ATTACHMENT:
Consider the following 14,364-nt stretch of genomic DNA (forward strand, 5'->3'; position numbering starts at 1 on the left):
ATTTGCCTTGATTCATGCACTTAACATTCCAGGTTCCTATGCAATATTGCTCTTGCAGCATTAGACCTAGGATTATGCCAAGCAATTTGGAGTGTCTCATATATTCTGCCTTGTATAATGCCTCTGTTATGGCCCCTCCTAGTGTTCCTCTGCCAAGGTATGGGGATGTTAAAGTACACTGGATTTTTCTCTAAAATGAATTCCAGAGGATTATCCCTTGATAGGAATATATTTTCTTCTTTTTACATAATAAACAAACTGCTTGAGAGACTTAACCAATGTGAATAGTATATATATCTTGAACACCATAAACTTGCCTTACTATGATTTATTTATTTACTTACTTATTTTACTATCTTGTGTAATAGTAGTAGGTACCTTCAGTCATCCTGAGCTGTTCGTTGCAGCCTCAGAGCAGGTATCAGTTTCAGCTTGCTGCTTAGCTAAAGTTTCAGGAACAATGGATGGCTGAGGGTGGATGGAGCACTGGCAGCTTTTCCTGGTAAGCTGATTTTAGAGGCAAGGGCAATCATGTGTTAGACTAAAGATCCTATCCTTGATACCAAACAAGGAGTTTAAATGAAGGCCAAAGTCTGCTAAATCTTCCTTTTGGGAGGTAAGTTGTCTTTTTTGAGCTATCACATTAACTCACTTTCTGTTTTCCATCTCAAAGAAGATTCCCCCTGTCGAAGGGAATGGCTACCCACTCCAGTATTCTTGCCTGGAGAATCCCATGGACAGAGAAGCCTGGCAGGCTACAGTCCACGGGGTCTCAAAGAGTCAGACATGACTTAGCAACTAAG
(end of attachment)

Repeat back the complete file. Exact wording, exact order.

Consider the following 14,364-nt stretch of genomic DNA (forward strand, 5'->3'; position numbering starts at 1 on the left):
ATTTGCCTTGATTCATGCACTTAACATTCCAGGTTCCTATGCAATATTGCTCTTGCAGCATTAGACCTAGGATTATGCCAAGCAATTTGGAGTGTCTCATATATTCTGCCTTGTATAATGCCTCTGTTATGGCCCCTCCTAGTGTTCCTCTGCCAAGGTATGGGGATGTTAAAGTACACTGGATTTTTCTCTAAAATGAATTCCAGAGGATTATCCCTTGATAGGAATATATTTTCTTCTTTTTACATAATAAACAAACTGCTTGAGAGACTTAACCAATGTGAATAGTATATATATCTTGAACACCATAAACTTGCCTTACTATGATTTATTTATTTACTTACTTATTTTACTATCTTGTGTAATAGTAGTAGGTACCTTCAGTCATCCTGAGCTGTTCGTTGCAGCCTCAGAGCAGGTATCAGTTTCAGCTTGCTGCTTAGCTAAAGTTTCAGGAACAATGGATGGCTGAGGGTGGATGGAGCACTGGCAGCTTTTCCTGGTAAGCTGATTTTAGAGGCAAGGGCAATCATGTGTTAGACTAAAGATCCTATCCTTGATACCAAACAAGGAGTTTAAATGAAGGCCAAAGTCTGCTAAATCTTCCTTTTGGGAGGTAAGTTGTCTTTTTTGAGCTATCACATTAACTCACTTTCTGTTTTCCATCTCAAAGAAGATTCCCCCTGTCGAAGGGAATGGCTACCCACTCCAGTATTCTTGCCTGGAGAATCCCATGGACAGAGAAGCCTGGCAGGCTACAGTCCACGGGGTCTCAAAGAGTCAGACATGACTTAGCAACTAAG